Helicopter parenting, abortion, and childlessness: an ounce of prevention too often absent in America.

“An ounce of prevention is worth a pound of cure,”  is one of those tried and true axioms that underscore common sense.  It costs less money to build a sturdy house than it does to rescue a family trapped in a poorly built one that collapses during a storm (see data on this in American Poverty:  Why America’s Treatment of the Poor Undermines Its Authority as a World Power). It costs less to vaccinate your children than it does to treat a life-threatening and highly preventable disease like polio or measles.  It costs less to abstain from smoking than it does to treat smoking-related diseases.

We all know this axiom.  Yet sadly in the United States, common sense is lacking on some of the most important decisions of our lives.  Let’s start with the Pope Francis’ recent comments regarding couples who consciously decide not to have children.  On the 11th February 2015 UK’s The Guardian reported Pope Francis’ remarks, “A society with a greedy generation, that doesn’t want to surround itself with children, that considers them above all worrisome, a weight, a risk, is a depressed society…. The choice to not have children is selfish. Life rejuvenates and acquires energy when it multiplies: It is enriched, not impoverished.”

So deciding not to have children is selfish according to the pope.  But is it really?  In making his universal claim that deciding not to have children is selfish, the pope ignores that there are many very solid reasons for delaying or foregoing childbearing.  Economics is a key consideration.  Children cost money to raise.  This should be obvious and common sense.  Bringing a child into the world is not free — not before birth, not during birth, and not after birth. The physical needs of children must be attended to and provided for by their parents on a daily basis along with their educational, intellectual, and social needs.  Most if not all of this costs money and resources which are not easy to provide even under the best of circumstances.  Calling someone selfish and belittling someone for recognizing this is not only uncalled for, but it punishes those who are most responsible.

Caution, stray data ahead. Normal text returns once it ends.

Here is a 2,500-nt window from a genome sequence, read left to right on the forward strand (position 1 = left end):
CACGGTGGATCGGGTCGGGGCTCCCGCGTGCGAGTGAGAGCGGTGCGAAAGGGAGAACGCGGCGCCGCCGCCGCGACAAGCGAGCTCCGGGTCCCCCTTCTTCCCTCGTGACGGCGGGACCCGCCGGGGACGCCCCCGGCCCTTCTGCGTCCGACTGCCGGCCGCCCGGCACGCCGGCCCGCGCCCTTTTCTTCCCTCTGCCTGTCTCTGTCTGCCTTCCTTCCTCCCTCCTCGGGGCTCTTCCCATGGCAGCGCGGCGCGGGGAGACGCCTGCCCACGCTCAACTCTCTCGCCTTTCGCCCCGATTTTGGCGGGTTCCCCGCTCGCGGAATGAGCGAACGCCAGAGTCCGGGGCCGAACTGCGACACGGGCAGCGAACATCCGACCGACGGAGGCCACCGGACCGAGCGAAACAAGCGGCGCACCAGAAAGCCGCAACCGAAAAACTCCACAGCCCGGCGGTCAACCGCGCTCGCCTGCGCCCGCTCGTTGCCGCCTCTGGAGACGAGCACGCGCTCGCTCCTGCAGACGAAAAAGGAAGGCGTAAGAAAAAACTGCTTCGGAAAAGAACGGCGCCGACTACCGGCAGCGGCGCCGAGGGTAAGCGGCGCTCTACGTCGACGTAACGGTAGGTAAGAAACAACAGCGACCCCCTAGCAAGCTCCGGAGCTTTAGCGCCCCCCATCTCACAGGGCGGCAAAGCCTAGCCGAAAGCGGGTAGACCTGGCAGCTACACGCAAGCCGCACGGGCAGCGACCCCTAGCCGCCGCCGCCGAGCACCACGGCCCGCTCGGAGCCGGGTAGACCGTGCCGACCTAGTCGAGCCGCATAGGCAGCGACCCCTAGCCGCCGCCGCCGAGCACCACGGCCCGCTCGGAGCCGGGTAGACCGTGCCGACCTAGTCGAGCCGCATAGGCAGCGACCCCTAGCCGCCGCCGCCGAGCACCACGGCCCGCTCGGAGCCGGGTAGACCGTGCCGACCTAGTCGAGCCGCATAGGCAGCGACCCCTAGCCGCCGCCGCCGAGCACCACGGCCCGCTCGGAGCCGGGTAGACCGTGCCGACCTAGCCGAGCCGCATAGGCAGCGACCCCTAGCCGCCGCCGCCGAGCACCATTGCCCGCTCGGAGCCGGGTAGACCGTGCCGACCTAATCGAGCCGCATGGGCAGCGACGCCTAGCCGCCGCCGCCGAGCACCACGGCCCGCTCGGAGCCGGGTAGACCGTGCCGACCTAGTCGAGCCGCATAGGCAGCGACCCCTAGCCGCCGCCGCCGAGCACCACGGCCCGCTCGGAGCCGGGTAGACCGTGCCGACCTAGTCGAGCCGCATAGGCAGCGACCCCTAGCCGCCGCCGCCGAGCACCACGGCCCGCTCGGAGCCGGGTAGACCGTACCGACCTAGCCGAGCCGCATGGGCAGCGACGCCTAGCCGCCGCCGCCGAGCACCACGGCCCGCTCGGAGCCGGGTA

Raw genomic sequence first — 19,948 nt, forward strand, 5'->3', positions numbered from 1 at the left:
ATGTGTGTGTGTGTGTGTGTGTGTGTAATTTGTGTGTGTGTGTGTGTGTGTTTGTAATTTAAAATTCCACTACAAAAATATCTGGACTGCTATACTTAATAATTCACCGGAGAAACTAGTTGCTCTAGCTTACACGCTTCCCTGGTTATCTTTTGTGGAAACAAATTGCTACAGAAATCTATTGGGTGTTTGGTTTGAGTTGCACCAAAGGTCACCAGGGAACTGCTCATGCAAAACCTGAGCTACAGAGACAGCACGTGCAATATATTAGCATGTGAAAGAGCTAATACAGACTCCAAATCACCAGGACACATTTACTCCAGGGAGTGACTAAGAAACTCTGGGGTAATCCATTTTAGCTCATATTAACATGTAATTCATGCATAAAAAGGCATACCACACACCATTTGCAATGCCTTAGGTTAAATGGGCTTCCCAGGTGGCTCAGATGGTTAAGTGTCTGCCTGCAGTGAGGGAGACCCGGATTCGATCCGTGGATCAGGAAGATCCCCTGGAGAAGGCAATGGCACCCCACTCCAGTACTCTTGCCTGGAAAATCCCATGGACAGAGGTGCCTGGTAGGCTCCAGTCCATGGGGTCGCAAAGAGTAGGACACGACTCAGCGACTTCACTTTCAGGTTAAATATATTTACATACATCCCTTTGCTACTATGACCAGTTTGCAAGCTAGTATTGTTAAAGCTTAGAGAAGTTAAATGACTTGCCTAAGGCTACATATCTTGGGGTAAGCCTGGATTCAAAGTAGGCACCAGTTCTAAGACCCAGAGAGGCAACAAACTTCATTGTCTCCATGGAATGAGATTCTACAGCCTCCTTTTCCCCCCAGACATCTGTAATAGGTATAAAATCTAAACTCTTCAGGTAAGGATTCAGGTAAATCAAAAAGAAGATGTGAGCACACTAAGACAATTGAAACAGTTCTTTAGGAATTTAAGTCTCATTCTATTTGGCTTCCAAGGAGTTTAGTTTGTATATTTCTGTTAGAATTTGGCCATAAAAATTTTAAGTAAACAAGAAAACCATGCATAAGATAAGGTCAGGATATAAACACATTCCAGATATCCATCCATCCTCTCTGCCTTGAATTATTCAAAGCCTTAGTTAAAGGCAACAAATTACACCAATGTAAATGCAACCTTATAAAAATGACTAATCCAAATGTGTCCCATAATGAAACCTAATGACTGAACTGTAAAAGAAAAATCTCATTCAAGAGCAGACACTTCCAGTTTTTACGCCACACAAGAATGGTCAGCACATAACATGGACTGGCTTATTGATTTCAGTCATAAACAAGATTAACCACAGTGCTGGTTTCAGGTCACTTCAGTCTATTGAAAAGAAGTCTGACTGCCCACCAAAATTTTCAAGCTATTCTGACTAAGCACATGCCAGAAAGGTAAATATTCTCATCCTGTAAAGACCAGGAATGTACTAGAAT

I am one of them.  At the time of writing this blog post, I do not have the material resources to properly provide for a child.  Though I think I have the potential to become a good parent someday, I recognize that right now I am not able to properly provide for a child.

To me this is being responsible.  This is me caring about quality of life over the quantity of life.  The pope should not be calling those of us who make the responsible choice selfish; he should be praising us for caring about the quality of life for every child that comes into this world.

Contraception and abortion also feed into this.  The child that is not born is the one that does not need to be provided for.  While in general I do not like abortion, I know that it is not for me to decide for anyone else how that person should live nor do I want anyone else deciding for me what I can or should do.  These are personal choices that touch upon the most intimate part of our lives; in a free society no one intrudes into our private lives unless we are somehow jeopardizing the lives of another (hence I do believe in mandatory vaccination for diseases like polio and measles).  Whether I take a pill or a fellow I am intimate with uses a condom or not is for him and I, not the state, not my neighbours, not some religious group or business to decide.

It is common sense that all pregnancies should be planned for, that all children born should be born with a reasonable expectation of living in a loving family where every need is met and where the child can grow up in safety.  And if this is not possible for an individual or couple at any given time, it is common sense for them to take precautions to prevent the pregnancy without interference or pressure from anyone else.

sb10062905q-001